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The Official Wine Thread - Page 1297

post #19441 of 20848
Cool! Interesting that we have a few of the same things. I need to drink more pinot and less syrah. Most of the reason I don't drink pinot is that it's not generally made in WA and also that I have no real understanding of what makes a good pinot, so I don't really want to spend the money on it if I can't appreciate it.
post #19442 of 20848
IMO the best way to come to appreciate a wine is to drink lots of it.
post #19443 of 20848
Quote:
Originally Posted by Piobaire View Post

IMO the best way to come to appreciate a wine is to drink lots of it.

Very true, it's just when it comes to actually spending money on wine, I'm much more likely to allocate my wine dollars to things that I have a good idea I will enjoy vs maybe trying a bunch of things to broaden my horizons. Such is a lot of life, I guess. With the typical Washington varietals it was easier to develop a palate because I get free exposure to a lot of those wines during work.

Also, correct me if I'm off base, but I am under the impression that relatively inexpensive pinot ($15-$20) doesn't have much in common with "expensive" pinot (over $30). Whereas I can think of a handful of inexpensive cabs and syrahs that have a good degree of commonality with more expensive wines.
post #19444 of 20848
Value priced Pinot can be tough.
post #19445 of 20848
Why would that be the case for Pinot alone?
post #19446 of 20848
Quote:
Originally Posted by Principle View Post

Why would that be the case for Pinot alone?

Other grapes are much easier to bring to a ripe, healthy harvest, and Pinot's issues are just beginning when it gets into the winery. It's just a different animal. Zinfandel has its issues in the field, but Cab / Merlot / Syrah tend to ripen easily and are much easier to work with.
post #19447 of 20848
Picked up a mixed case of bedrock, pretty stoked.
post #19448 of 20848
Quote:
Originally Posted by ChrisGold View Post

Other grapes are much easier to bring to a ripe, healthy harvest, and Pinot's issues are just beginning when it gets into the winery. It's just a different animal. Zinfandel has its issues in the field, but Cab / Merlot / Syrah tend to ripen easily and are much easier to work with.


A wine-making colleague of mine once said, regarding a tough year: "Pinot, you bitch."
post #19449 of 20848

FYI - Best Wines Online/ Wine Exchange will apparently be doing a black friday/cyber monday sale.(don't have details yet, but if there is interest, I can post)

post #19450 of 20848

Was just gifted a bottle of 2010 Sine Qua Non The Monkey. I don't typically drink white, but I'll make an exception.

post #19451 of 20848
Why does every other Cellar Tracker tasting note read, "Decanted through a Vinturi and then returned to bottle to slow-ox. Had over five nights and..." with variations on that. Every time I read something like that I just think, "You're drinking the wine too young if you need to do all this oxidation."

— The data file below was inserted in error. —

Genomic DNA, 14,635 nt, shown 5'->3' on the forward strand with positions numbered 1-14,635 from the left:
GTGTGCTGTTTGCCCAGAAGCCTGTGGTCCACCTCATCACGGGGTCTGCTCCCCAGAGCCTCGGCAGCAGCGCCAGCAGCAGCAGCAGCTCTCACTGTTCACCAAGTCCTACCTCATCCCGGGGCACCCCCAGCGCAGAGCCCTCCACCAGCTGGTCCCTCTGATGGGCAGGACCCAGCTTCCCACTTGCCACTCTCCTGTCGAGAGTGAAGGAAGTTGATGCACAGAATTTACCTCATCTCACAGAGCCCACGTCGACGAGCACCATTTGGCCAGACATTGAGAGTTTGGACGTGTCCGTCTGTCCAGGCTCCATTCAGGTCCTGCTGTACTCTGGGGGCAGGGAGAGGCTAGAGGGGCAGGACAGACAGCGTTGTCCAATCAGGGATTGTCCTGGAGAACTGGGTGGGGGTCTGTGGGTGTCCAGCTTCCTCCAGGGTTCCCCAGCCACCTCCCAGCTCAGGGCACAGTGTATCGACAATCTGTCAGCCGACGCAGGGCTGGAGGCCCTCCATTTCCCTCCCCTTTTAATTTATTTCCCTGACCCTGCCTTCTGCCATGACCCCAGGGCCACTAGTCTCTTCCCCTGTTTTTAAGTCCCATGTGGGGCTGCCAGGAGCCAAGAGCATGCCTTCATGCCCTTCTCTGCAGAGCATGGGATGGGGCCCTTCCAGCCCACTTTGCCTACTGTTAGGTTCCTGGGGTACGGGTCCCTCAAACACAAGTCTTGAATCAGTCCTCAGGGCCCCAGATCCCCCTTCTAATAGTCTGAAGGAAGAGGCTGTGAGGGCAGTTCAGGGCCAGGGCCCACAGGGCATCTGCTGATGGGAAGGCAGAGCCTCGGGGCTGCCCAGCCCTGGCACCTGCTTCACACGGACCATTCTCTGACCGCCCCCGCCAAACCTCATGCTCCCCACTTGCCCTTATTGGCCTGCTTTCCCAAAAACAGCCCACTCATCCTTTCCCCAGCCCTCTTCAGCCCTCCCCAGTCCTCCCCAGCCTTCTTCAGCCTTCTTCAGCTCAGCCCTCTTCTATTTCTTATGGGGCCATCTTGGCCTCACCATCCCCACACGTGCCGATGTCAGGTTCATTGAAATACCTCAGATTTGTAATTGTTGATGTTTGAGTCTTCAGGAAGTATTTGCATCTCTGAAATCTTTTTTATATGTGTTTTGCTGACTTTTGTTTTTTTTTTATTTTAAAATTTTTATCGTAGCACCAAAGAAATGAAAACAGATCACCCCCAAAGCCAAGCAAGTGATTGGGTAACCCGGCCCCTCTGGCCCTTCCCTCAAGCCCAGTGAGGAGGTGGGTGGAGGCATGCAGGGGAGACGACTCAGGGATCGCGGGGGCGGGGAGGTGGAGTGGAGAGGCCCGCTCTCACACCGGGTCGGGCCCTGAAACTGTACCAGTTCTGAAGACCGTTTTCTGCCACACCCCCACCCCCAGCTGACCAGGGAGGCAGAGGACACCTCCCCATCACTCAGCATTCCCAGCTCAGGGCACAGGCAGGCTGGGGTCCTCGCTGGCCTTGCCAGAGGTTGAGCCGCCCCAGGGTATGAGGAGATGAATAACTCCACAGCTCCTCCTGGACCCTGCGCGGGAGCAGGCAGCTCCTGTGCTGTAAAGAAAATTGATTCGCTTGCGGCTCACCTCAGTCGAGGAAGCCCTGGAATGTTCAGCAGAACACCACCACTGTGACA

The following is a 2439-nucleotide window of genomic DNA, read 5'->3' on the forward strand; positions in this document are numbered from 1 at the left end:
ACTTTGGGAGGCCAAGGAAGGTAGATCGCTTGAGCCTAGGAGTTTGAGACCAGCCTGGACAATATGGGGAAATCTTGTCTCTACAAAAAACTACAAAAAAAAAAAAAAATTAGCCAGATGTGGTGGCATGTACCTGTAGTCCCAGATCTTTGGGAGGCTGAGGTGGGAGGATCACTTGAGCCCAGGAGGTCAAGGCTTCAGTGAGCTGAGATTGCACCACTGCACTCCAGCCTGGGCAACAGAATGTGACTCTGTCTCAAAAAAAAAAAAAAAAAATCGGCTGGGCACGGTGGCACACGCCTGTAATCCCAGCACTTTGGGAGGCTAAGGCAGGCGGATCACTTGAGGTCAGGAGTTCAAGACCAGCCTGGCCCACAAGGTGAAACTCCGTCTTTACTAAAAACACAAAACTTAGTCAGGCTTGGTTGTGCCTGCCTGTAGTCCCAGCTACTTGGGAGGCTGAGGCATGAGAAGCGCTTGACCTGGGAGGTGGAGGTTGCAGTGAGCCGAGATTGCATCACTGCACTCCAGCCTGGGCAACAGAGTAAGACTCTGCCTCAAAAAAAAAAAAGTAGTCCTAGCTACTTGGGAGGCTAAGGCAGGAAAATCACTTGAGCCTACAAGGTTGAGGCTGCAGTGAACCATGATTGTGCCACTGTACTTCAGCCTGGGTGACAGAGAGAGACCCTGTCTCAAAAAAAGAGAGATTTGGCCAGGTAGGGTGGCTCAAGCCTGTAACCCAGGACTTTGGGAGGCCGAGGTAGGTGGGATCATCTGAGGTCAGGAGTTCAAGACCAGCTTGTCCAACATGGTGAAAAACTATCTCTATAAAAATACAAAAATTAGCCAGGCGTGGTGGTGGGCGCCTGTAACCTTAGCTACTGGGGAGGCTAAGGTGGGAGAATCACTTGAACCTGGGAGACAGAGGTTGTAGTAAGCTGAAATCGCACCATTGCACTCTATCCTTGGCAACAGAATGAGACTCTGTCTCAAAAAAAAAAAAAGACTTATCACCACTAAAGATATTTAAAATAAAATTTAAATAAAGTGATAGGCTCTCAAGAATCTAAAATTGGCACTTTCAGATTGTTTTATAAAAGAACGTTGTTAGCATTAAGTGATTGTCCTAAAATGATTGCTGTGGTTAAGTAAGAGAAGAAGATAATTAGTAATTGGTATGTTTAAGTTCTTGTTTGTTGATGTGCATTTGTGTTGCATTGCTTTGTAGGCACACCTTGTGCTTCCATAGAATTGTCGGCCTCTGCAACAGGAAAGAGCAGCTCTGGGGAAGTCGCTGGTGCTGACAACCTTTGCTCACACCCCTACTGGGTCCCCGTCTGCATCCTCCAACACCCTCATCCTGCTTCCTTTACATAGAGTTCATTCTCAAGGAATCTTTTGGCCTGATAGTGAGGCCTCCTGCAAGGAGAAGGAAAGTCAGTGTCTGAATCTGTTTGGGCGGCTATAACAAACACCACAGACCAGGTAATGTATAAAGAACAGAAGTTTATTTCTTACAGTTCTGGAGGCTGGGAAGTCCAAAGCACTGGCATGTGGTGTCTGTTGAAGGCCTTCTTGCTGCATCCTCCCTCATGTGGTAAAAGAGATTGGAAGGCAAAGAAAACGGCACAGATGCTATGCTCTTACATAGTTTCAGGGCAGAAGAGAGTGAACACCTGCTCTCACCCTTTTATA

post #19452 of 20848
Quote:
Originally Posted by Piobaire View Post

Why does every other Cellar Tracker tasting note read, "Decanted through a Vinturi and then returned to bottle to slow-ox. Had over five nights and..." with variations on that. Every time I read something like that I just think, "You're drinking the wine too young if you need to do all this oxidation."


I see this also. People don't have patience to cellar and bottle age wines it seems. I recall an incident of a friend opening a Cote Rotie far too soon once. It was so tanic. Much to his dismay I dumped mine in his counter top blender and whirled it up. When it had settled it was vastly improved.

post #19453 of 20848
Quote:
Originally Posted by Streettrash View Post


I see this also. People don't have patience to cellar and bottle age wines it seems. I recall an incident of a friend opening a Cote Rotie far too soon once. It was so tanic. Much to his dismay I dumped mine in his counter top blender and whirled it up. When it had settled it was vastly improved.


As someone who just really began buying "ageworthy" wines in the past year or so, I can relate to the struggle. If you're starting with nothing in your cellar, it's inevitable that you're going to jump the gun every now and again!
post #19454 of 20848
Quote:
Originally Posted by RedLantern View Post


As someone who just really began buying "ageworthy" wines in the past year or so, I can relate to the struggle. If you're starting with nothing in your cellar, it's inevitable that you're going to jump the gun every now and again!

This.

post #19455 of 20848
I would think that if you're using Cellar Tracker you have the ability to age wine. Why would a person use CT unless they actually had enough wine that they needed the help to keep on up on their inventory. I get drinking some wine on the youngish side, as one's cellar matures and builds up a back inventory, but so many CT notes start off with silly (to me) references about rather odd decanting and then taking several days to finish the bottle. Who not only takes several days to finish a bottle but then comment on the bottle that's been open for three or more days? Well, the answer is, "A lot of people on CT."

Each to their own but I'm still going to chuckle at, "Let sit in decanter for 12 hours then poured back into bottle to finish slow ox'ing and drank the next day..."
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